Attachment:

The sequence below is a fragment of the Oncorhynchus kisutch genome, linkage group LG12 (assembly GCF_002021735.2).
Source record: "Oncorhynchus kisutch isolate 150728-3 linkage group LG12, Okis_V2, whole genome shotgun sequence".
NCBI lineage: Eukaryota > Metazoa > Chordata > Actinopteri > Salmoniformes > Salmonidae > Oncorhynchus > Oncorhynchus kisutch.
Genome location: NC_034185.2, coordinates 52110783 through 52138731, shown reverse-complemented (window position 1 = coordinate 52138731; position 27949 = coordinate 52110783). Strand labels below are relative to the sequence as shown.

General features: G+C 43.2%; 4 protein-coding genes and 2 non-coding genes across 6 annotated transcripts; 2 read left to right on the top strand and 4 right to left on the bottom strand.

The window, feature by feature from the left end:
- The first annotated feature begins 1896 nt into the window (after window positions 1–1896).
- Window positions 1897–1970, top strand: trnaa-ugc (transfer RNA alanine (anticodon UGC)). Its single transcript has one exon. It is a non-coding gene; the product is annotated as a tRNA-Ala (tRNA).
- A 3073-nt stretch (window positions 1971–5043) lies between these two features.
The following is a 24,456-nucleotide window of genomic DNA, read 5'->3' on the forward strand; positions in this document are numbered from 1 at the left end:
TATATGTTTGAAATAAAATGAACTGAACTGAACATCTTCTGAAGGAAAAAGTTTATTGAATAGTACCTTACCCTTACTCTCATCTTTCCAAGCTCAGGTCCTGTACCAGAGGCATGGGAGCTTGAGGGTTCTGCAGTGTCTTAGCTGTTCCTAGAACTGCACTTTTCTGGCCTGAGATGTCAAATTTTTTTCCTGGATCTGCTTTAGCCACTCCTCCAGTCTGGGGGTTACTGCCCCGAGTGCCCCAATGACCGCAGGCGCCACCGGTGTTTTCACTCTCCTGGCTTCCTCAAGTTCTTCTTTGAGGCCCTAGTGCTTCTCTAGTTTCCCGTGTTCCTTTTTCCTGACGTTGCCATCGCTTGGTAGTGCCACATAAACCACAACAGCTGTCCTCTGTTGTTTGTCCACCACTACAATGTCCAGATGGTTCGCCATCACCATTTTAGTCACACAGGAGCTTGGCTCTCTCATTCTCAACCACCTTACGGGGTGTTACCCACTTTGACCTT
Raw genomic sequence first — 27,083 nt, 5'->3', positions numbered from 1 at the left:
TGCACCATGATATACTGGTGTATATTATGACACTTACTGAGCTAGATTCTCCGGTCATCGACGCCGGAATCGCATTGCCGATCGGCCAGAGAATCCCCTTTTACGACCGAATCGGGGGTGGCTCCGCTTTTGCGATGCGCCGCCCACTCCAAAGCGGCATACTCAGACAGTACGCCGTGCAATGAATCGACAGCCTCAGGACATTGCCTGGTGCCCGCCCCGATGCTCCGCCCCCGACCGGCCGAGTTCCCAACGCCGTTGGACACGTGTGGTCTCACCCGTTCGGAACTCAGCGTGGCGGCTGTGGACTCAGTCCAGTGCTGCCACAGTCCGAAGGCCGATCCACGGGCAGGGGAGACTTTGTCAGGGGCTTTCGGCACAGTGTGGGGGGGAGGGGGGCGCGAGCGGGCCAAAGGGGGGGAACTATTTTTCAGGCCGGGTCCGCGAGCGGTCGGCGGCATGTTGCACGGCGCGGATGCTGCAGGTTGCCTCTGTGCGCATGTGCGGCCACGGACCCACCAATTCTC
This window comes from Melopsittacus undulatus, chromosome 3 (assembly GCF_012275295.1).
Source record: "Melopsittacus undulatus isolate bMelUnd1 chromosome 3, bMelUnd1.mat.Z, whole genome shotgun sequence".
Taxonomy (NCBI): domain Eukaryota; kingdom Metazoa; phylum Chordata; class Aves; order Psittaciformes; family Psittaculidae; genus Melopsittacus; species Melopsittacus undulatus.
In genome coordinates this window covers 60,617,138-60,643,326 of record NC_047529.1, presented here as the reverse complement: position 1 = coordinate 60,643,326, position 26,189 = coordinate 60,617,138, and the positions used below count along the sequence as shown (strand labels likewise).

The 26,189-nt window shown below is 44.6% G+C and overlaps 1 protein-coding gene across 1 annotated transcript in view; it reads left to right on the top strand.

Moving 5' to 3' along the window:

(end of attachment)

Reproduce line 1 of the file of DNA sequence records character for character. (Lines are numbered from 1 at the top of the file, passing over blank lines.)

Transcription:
The sequence below is a fragment of the Oncorhynchus kisutch genome, linkage group LG12 (assembly GCF_002021735.2).